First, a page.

Unlike Da Vinci in the book bearing his name, the “real” Dante has nothing to do with the challenge facing Langdon here. Instead, he is dealing with (another) brilliant scientist who was a fan of the poet’s greatest work, particularly the “Inferno” section of “The Divine Comedy,” and uses references from it to lead his enemies on a wild race through northern Italy.

While Langdon works his symbolic magic, Brown bats the reader from issues of overpopulation, to the World Health Organization and to a mysterious “fixer” on a yacht in the Mediterranean.

The best surprises come when Langdon’s present starts running into his recent, forgotten past, which includes some surprisingly larcenous activity. It’s much more clever and fun than what the book’s evil-doers are up to.

On the down side, where Brown’s other books took readers behind the scenes of real and historic secret societies – and we will count the Vatican as one of those – “Inferno” instead takes us behind the woodwork of well-known architectural treasures, and it is all, well, pretty musty. Tunnels and hidden doorways and secret exits simply don’t have the intrigue of actual characters plotting actual crimes against humanity, or at least against art.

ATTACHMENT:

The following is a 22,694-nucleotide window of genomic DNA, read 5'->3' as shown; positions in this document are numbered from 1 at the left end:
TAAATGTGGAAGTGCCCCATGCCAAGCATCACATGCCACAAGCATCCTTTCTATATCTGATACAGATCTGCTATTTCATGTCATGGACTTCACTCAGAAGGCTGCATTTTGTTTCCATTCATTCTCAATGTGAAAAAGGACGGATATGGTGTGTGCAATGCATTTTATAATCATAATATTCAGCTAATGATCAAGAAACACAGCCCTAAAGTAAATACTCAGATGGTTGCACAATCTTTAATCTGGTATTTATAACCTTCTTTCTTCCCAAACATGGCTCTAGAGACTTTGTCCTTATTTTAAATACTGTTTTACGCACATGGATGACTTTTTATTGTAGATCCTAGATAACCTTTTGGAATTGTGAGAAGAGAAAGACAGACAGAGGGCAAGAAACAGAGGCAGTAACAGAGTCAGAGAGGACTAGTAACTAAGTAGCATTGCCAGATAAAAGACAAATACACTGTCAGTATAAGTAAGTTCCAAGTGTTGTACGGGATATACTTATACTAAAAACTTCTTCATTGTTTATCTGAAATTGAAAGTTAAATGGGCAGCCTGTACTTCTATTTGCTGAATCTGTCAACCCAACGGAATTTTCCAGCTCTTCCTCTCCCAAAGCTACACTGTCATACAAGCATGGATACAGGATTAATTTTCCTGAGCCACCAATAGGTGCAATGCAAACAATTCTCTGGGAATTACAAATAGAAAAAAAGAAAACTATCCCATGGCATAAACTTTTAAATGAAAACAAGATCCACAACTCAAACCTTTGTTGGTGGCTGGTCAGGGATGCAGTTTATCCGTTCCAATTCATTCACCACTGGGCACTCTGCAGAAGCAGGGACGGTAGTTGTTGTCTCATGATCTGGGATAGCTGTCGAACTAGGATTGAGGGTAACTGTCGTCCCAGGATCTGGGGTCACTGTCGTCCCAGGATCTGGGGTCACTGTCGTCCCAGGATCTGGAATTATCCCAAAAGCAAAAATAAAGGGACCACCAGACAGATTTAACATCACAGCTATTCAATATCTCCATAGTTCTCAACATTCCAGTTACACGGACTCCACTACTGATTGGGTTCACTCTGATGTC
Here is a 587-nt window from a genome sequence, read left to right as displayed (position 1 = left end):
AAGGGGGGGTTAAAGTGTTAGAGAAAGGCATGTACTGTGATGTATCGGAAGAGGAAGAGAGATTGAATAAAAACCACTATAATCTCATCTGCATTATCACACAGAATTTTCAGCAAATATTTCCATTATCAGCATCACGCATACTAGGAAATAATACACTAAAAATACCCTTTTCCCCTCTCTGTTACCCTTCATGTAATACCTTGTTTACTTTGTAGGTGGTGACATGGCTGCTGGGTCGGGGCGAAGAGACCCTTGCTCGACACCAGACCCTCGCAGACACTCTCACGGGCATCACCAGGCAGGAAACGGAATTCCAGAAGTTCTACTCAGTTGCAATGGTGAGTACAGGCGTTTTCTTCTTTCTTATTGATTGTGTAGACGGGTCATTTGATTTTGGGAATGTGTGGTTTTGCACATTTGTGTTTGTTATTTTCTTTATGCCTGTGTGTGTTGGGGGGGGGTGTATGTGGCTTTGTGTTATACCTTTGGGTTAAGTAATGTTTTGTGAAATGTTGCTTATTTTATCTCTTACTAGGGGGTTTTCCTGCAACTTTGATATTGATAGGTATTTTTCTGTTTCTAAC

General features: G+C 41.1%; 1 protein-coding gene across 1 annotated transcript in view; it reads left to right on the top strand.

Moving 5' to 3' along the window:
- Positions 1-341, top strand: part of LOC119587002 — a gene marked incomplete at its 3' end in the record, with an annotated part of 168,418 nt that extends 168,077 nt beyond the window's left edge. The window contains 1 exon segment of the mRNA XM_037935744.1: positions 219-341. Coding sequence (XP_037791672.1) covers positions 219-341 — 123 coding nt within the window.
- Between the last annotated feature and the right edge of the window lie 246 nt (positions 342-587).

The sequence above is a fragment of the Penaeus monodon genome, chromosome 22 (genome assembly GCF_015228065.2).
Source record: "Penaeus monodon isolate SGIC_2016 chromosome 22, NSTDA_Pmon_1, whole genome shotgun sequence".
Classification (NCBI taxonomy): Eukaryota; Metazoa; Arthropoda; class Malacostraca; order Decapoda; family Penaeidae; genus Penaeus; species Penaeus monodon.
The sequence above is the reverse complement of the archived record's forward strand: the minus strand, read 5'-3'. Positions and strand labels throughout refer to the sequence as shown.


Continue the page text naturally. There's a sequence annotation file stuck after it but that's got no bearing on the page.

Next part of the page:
As the narrow escapes mount up, and the repetitive cryptic clues involving Dante, hell and the Black Plague unravel, Brown brings his action to a screeching halt all too often with what amounts to a sightseeing guide for Florence, Venice and Istanbul.

Like a breathless tour guide, he peppers his prose with irrelevant minutiae that don’t even pretend to be part of the story, e.g. “The spectacular Renaissance-style palace had been part of the Venetian landscape since the sixteenth century. Once a private mansion, it was now a black-tie gaming hall that was famous for being the site at which, in 1883, composer Richard Wagner had collapsed dead of a heart attack shortly after composing his opera ‘Parsifal.' ”

Let’s point out that Wagner has nothing to do with Dante, and no one in the book is going to this casino, they just pass it in a boat.

The expository digressions are so frequent and random they don’t even rise to the level of red herrings – they take us nowhere that we couldn’t get to more easily with a Rick Steves audio guide. It may be an unintentionally good thing about Brown’s writing that much of this is easily skimmed over. He is a big fan of italicizing and repeating, and repeating again, all his key points, so if you don’t get it the first time, there will be more chances later.

The unintentionally not so good thing is how “Inferno” wraps up. While Brown pulls off the solution to “big question” – will Langdon solve the riddles in time to save the world? – in a provocative way, the rest of the plot threads – the amnesia, the chase and the main characters – are pulled together with so many knots and patches it’s something of a mess.

Let’s put it this way – if you didn’t like it all those years ago when Pam found Bobby in the shower and the entire previous season of “Dallas” was erased as “just a dream,” “Inferno” might also have you calling for rewrite.

Melinda Miller is a News reporter and The News’ monthly reviewer of crime and intrigue novels.